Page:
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I would like to build a desk and attach it to my wall like so:

poorly drawn desk and wall

I have a countertop surface that's about 6' long by 2' deep. It's pretty heavy. I would like to support it by mounting a 2x4 horizontally across the wall, and rest/mount the back edge of the countertop to that 2x4. I would also make some triangular supports, possibly out of 2x4's or plywood, and at the bottom of those supports have a second 2x4 mounted to the wall like the one at the top. Structurally, I'm sure the countertop and supports will be strong enough.

What I am concerned about is the amount of weight pulling out on the wall. We're going to have our kids at this desk for school, so they'll probably be leaning on it, sitting on it, and otherwise abusing the desk as you do as a kid.

How much weight can a standard wall support before it yanks the studs or starts bowing the wall out? 500lbs? 1000? I'm assuming that the further away from the wall this desk reaches the more twisting force it's going to put on the wall, but I'm not entirely sure.

I can't butt the desk up against the wall to the left, and there's no wall on the right. Will a regular 2x4 wall support this kind of weight, or do I need some type of foot for it?

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  • If you plan to attach this to the wall with regular screws then the repeated abuse will eventually rip the screws out of the stud well before the studs fails. If you use lag bolts then it will feel quite sturdy for years to come. To achieve best results then get bolts through the 2x4 and washers. Is there a specific opposition to to having legs touch the floor? – MonkeyZeus Dec 28 '20 at 13:33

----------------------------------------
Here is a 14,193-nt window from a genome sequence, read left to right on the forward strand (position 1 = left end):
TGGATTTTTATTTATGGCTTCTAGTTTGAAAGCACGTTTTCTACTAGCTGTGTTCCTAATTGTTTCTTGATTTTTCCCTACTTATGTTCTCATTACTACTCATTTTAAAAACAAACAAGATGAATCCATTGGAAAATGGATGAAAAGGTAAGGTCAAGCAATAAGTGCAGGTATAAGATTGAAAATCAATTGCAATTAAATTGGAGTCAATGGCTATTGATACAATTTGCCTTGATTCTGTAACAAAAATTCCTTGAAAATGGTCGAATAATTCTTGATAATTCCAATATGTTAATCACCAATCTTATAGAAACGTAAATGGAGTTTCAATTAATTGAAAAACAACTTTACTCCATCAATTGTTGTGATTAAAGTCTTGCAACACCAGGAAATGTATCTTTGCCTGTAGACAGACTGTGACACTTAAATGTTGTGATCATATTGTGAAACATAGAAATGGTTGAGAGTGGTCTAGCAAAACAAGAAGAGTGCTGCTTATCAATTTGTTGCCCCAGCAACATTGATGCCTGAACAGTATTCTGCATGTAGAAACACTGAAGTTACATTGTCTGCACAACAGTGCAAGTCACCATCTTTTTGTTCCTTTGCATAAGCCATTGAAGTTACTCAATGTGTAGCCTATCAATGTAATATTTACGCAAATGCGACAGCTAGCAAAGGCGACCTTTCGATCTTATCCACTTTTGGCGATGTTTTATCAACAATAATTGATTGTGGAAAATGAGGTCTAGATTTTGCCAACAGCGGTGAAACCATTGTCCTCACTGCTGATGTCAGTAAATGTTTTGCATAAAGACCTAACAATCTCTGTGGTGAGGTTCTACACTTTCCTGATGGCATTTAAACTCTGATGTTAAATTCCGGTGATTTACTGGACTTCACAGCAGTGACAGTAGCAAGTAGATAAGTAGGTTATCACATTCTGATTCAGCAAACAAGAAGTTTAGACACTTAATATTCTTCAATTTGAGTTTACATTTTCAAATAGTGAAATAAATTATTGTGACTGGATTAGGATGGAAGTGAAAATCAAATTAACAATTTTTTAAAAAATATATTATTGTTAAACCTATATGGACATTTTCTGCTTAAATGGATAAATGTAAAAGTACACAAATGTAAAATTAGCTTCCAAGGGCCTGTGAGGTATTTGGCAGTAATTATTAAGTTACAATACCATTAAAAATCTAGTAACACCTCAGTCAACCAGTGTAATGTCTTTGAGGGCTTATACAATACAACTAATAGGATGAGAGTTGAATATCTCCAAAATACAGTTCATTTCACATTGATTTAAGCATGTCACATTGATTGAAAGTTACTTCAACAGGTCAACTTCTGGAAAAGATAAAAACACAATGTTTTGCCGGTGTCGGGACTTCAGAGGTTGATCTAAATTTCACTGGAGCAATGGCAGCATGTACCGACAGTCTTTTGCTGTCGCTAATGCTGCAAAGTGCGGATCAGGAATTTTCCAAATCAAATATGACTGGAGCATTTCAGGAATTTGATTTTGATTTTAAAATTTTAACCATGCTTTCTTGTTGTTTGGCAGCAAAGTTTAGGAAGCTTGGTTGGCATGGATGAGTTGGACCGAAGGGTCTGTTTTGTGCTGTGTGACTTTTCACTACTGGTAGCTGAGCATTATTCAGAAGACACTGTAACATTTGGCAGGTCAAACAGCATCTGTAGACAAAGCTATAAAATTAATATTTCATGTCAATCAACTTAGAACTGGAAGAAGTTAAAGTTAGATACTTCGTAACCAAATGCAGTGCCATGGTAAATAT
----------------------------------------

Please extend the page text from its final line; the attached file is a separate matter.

• @MonkeyZeus lag screws. Everything that I plan on adding will provide plenty of support - the only failure point I'm worried about is the wall itself. My wife hates hitting her knees on table legs, so wants to avoid having them. – Wayne Werner Dec 28 '20 at 15:31
  • The static load of the counter should not be a problem for the lag bolts especially since your drawing indicates at least 4 support braces beneath. The weight of children leaning on it should also be zero issue but try to keep their butts off of it and certainly no jumping on it. My suggestion is to just build it as planned and test it yourself with your own weight. If you find that over time things are starting to go south then inconvenience your wife and add legs. – MonkeyZeus Dec 28 '20 at 16:02
  • If this wall is not a load bearing wall then it could be flimsily attached where it meets the ceiling so this would be the main point of concern for failure and not so much bowing the wall. – MonkeyZeus Dec 28 '20 at 16:04
  • Fwiw products like this exist amazon.com/Yes4All-Heavy-Mounted-Crossfit-Training/dp/… and I would imagine the strain you envision is quite possibly similar to a 150-250 pound person applying dynamic and swinging pressure. – MonkeyZeus Dec 28 '20 at 16:09
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From this LINK

The 2x4 wall can handle around 1000 pounds vertically. But you put the limit to the test meaning you are probably breaking the wall before reaching 1000 pounds.

Use a joint or two, a stud wall helps, or doubling the layer could help, anything to reinforce the wall if the main concerns are the wall breaking out because abused by children.

And this question can be found in the discussion here : DIYchatroom.com

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